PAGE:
(English Potsdam Square) is an important public square and traffic intersection in the centre of Berlin, Germany, lying about one kilometre south of the Brandenburg Gate and the Reichstag (German Parliament Building), and close to the southeast corner of the Tiergarten park.
It is named after the city of Potsdam, some 25 km to the south west, and marks the point where the old road from Potsdam passed through the city wall of Berlin at the Potsdam Gate.
After developing within the space of little over a century from an intersection of rural thoroughfares into the most bustling traffic intersection in Europe, it was totally laid waste during World War II and then left desolate during the Cold War era when the Berlin Wall bisected its former location, but since the fall of the Wall it has risen again as a glittering new heart for the city and the most visible symbol of the new Berlin.
After the fall of the Berlin Wall on 9 November 1989 (it was actually breached at Potsdamer Platz before the Brandenburg Gate), ex-Pink Floyd member Roger Waters staged a gigantic charity concert of his former band's rock extravaganza The Wall on 21 July 1990, to commemorate the end of the division between East and West Germany. The concert took place at Potsdamer Platz - specifically an area of the former "No Man's Land" just to the north of the Reich Chancellery site, and featured many guest superstars.
Ironically it was preparations for this concert, rather than historical interest, that brought about the first detailed post-Cold War survey of the area with a view to determining what, if anything, was left of Hitler's bunker and any other underground installations. Although sections of the main Führerbunker were found, partially destroyed or filled in, another bunker complex was found further north that even the East German authorities had apparently missed, plus other cavities beneath land bordering the east side of Ebertstraße, although these turned out to be underground garages belonging to a former SS accommodation block.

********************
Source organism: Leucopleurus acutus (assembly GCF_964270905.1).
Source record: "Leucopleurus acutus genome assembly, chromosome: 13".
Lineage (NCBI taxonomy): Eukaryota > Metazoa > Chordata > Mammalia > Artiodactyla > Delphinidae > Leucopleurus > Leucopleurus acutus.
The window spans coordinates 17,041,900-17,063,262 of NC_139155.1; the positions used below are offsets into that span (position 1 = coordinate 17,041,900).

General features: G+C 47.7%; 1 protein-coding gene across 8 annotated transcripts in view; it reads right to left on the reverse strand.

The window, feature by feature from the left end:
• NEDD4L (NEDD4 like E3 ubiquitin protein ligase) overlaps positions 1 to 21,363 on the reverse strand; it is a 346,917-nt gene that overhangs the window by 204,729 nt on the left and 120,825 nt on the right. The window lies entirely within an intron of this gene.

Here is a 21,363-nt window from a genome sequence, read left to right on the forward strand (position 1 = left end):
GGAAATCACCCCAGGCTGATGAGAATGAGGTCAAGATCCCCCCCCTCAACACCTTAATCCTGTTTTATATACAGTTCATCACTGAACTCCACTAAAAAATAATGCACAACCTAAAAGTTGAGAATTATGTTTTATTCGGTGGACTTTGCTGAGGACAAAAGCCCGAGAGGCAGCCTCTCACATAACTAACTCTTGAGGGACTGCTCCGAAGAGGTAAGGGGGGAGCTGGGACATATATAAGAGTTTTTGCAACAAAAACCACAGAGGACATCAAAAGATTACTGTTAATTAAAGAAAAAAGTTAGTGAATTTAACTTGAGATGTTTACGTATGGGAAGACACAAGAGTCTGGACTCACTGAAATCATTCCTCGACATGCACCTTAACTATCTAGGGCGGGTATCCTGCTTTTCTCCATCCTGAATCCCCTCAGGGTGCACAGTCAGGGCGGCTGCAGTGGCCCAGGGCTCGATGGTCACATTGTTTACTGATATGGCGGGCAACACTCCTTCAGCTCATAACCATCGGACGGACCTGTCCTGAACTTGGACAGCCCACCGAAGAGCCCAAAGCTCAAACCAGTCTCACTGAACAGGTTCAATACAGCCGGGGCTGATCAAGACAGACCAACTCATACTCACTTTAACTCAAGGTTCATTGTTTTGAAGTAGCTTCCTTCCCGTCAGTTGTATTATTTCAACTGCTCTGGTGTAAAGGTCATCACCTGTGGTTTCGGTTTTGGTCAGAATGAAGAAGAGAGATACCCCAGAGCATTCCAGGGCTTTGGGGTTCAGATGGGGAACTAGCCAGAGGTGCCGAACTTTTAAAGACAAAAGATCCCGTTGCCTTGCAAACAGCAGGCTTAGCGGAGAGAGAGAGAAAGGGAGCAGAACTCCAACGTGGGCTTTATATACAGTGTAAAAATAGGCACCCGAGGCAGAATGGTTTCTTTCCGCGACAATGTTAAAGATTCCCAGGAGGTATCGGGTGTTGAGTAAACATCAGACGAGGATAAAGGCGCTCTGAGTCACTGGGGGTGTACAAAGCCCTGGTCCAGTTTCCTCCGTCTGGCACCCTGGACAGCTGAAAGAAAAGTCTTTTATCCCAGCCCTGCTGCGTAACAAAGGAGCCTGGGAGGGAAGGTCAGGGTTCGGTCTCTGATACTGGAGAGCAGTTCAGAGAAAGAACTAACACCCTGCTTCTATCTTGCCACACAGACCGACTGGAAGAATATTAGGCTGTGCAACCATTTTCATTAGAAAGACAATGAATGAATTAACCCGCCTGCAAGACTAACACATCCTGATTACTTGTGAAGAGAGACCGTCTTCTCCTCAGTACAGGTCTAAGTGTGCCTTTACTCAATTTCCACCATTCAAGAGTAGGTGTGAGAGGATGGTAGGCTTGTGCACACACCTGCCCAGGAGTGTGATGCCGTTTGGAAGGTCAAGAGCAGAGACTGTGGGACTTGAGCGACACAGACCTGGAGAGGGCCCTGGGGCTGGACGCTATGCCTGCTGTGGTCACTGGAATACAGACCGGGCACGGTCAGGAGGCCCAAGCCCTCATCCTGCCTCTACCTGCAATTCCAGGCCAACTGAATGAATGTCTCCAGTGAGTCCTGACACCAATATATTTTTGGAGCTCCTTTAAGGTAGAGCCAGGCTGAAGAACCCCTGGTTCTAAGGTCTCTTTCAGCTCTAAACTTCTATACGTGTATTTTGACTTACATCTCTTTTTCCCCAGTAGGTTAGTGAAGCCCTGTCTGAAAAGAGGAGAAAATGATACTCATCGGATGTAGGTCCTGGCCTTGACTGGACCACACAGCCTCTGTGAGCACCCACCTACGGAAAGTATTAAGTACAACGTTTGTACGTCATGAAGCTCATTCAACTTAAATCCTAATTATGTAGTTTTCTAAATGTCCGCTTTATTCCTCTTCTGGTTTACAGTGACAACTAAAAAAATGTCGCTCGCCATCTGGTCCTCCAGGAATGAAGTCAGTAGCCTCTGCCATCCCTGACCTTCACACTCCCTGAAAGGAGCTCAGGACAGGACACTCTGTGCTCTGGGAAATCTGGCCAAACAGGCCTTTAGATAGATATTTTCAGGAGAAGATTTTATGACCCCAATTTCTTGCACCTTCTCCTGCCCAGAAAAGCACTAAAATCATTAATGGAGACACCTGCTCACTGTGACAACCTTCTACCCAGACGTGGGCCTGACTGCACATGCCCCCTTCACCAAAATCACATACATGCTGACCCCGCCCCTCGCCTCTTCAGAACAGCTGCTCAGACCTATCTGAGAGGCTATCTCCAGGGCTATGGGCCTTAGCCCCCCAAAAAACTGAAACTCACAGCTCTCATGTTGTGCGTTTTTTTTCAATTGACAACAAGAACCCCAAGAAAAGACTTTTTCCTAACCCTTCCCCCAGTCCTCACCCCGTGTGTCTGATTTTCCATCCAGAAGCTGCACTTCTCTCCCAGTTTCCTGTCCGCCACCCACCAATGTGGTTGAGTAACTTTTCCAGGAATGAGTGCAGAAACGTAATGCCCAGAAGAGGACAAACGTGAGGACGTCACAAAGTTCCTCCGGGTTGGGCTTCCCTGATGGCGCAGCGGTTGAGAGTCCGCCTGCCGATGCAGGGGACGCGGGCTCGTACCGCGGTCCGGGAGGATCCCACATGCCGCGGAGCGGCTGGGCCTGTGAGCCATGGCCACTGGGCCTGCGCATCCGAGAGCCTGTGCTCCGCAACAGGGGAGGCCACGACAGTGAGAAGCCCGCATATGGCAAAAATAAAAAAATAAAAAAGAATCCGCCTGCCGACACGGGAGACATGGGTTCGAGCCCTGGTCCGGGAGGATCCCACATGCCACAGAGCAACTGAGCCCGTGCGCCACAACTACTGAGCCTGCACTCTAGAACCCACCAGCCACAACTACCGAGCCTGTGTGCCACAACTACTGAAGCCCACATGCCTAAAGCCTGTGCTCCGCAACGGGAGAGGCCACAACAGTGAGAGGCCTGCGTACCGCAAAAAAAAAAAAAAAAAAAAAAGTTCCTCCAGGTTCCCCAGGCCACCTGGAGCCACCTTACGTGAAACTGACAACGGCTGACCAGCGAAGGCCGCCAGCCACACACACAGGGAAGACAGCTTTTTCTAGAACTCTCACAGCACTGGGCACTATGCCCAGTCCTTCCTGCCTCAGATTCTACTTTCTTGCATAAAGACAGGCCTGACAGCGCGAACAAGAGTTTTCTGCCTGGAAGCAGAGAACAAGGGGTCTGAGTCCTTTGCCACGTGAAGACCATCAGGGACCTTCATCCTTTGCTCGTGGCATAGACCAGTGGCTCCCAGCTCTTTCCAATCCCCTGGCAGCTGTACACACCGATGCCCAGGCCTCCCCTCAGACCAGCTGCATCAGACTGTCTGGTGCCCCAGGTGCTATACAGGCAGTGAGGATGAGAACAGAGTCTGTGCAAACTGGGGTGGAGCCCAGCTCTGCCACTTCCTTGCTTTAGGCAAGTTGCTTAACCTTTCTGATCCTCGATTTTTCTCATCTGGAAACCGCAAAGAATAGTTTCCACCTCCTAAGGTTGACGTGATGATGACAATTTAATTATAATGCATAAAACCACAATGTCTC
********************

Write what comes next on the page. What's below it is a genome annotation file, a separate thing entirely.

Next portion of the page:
After 1990, the square became the focus of attention again, as a large (some 60 hectares), attractive location which had suddenly become available in the centre of a major European capital city. It was widely seen as one of the hottest, most exciting building sites in Europe, and the subject of much debate amongst architects and planners. If Berlin needed to re-establish itself on the world stage, then Potsdamer Platz was one of the key areas where the city had an opportunity to express itself. More than just a building site, Potsdamer Platz was a statement of intent. In particular, due to its location straddling the erstwhile border between east and west, it was widely perceived as a "linking element," reconnecting the two halves of the city in a way that was symbolic as well as physical, helping to heal the historical wounds by providing an exciting new mecca attracting Berliners from both sides of the former divide. Whether fairly or unfairly, a great deal was riding on the project, and expectations were high.
The Berlin Senate (city government) organised a design competition for the redevelopment of Potsdamer Platz and much of the surrounding area. Eventually attracting 17 entrants, a winning design was announced in October 1991, that from the Munich-based architectural firm of Hilmer & Sattler. They had to fight off some stiff competition though, including a last-minute entry by British architect Richard Rogers.
The Berlin Senate then chose to divide the area into four parts, each to be sold to a commercial investor, who then planned new construction according to Hilmer & Sattler's masterplan. During the building phase Potsdamer Platz was the largest building site in Europe. While the resulting development is impressive in its scale and confidence, the quality of its architecture has been praised and criticised in almost equal measure.